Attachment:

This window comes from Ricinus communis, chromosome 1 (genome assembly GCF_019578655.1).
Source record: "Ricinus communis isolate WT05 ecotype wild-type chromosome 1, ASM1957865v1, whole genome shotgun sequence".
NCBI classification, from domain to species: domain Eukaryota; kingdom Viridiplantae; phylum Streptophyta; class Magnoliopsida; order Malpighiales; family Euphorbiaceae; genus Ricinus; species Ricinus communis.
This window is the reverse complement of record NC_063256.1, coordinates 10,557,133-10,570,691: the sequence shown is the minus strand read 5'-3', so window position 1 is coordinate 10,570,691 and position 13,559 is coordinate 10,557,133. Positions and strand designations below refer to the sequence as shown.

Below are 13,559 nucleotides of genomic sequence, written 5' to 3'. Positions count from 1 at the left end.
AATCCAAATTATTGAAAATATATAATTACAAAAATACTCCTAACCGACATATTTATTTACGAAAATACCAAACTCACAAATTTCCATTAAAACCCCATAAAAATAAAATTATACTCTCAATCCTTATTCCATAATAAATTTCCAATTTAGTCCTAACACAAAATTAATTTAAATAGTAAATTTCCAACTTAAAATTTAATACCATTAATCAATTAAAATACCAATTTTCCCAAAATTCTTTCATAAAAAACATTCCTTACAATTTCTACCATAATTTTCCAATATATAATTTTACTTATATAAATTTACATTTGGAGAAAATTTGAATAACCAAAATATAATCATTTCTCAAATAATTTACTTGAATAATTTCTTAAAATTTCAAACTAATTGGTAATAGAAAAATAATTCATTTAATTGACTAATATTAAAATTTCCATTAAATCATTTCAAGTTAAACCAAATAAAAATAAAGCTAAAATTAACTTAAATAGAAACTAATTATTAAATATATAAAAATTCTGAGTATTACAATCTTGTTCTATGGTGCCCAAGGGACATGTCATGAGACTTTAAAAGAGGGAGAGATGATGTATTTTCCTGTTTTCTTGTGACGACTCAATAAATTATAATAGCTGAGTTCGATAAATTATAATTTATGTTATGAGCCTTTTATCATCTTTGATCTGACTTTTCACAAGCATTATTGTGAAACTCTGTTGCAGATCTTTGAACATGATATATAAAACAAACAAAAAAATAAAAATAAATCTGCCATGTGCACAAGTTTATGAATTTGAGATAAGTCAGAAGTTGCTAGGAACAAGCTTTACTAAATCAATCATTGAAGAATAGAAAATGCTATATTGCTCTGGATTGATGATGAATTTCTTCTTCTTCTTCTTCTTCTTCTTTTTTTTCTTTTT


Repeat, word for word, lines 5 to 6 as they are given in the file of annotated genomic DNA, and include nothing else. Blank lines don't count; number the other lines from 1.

Below are 13,559 nucleotides of genomic sequence, written 5' to 3'. Positions count from 1 at the left end.
AATCCAAATTATTGAAAATATATAATTACAAAAATACTCCTAACCGACATATTTATTTACGAAAATACCAAACTCACAAATTTCCATTAAAACCCCATAAAAATAAAATTATACTCTCAATCCTTATTCCATAATAAATTTCCAATTTAGTCCTAACACAAAATTAATTTAAATAGTAAATTTCCAACTTAAAATTTAATACCATTAATCAATTAAAATACCAATTTTCCCAAAATTCTTTCATAAAAAACATTCCTTACAATTTCTACCATAATTTTCCAATATATAATTTTACTTATATAAATTTACATTTGGAGAAAATTTGAATAACCAAAATATAATCATTTCTCAAATAATTTACTTGAATAATTTCTTAAAATTTCAAACTAATTGGTAATAGAAAAATAATTCATTTAATTGACTAATATTAAAATTTCCATTAAATCATTTCAAGTTAAACCAAATAAAAATAAAGCTAAAATTAACTTAAATAGAAACTAATTATTAAATATATAAAAATTCTGAGTATTACAATCTTGTTCTATGGTGCCCAAGGGACATGTCATGAGACTTTAAAAGAGGGAGAGATGATGTATTTTCCTGTTTTCTTGTGACGACTCAATAAATTATAATAGCTGAGTTCGATAAATTATAATTTATGTTATGAGCCTTTTATCATCTTTGATCTGACTTTTCACAAGCATTATTGTGAAACTCTGTTGCAGATCTTTGAACATGATATATAAAACAAACAAAAAAATAAAAATAAATCTGCCATGTGCACAAGTTTATGAATTTGAGATAAGTCAGAAGTTGCTAGGAACAAGCTTTACTAAATCAATCATTGAAGAATAGAAAATGCTATATTGCTCTGGATTGATGATGAATTTCTTCTTCTTCTTCTTCTTCTTCTTTTTTTTCTTTTT